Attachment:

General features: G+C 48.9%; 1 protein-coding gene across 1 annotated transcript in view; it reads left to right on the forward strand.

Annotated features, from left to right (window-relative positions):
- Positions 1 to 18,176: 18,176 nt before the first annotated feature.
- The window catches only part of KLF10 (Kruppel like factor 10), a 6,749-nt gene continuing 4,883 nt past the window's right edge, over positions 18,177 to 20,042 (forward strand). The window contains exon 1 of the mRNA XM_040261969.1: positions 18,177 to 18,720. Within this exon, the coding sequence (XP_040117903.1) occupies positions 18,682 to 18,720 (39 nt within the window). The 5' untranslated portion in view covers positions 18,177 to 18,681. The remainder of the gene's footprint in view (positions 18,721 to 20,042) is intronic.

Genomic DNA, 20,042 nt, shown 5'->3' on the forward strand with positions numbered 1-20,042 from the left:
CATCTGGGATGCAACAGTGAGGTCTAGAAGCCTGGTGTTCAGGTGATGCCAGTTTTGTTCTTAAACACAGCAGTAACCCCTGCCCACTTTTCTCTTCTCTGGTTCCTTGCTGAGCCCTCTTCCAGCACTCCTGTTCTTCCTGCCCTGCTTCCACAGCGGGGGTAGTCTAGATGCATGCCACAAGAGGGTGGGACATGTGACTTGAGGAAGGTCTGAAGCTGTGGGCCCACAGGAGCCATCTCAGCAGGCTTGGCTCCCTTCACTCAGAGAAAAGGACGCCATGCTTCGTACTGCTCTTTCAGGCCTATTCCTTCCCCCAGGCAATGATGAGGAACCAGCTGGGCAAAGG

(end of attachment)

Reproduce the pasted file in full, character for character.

General features: G+C 48.9%; 1 protein-coding gene across 1 annotated transcript in view; it reads left to right on the forward strand.

Annotated features, from left to right (window-relative positions):
- Positions 1 to 18,176: 18,176 nt before the first annotated feature.
- The window catches only part of KLF10 (Kruppel like factor 10), a 6,749-nt gene continuing 4,883 nt past the window's right edge, over positions 18,177 to 20,042 (forward strand). The window contains exon 1 of the mRNA XM_040261969.1: positions 18,177 to 18,720. Within this exon, the coding sequence (XP_040117903.1) occupies positions 18,682 to 18,720 (39 nt within the window). The 5' untranslated portion in view covers positions 18,177 to 18,681. The remainder of the gene's footprint in view (positions 18,721 to 20,042) is intronic.

Genomic DNA, 20,042 nt, shown 5'->3' on the forward strand with positions numbered 1-20,042 from the left:
CATCTGGGATGCAACAGTGAGGTCTAGAAGCCTGGTGTTCAGGTGATGCCAGTTTTGTTCTTAAACACAGCAGTAACCCCTGCCCACTTTTCTCTTCTCTGGTTCCTTGCTGAGCCCTCTTCCAGCACTCCTGTTCTTCCTGCCCTGCTTCCACAGCGGGGGTAGTCTAGATGCATGCCACAAGAGGGTGGGACATGTGACTTGAGGAAGGTCTGAAGCTGTGGGCCCACAGGAGCCATCTCAGCAGGCTTGGCTCCCTTCACTCAGAGAAAAGGACGCCATGCTTCGTACTGCTCTTTCAGGCCTATTCCTTCCCCCAGGCAATGATGAGGAACCAGCTGGGCAAAGG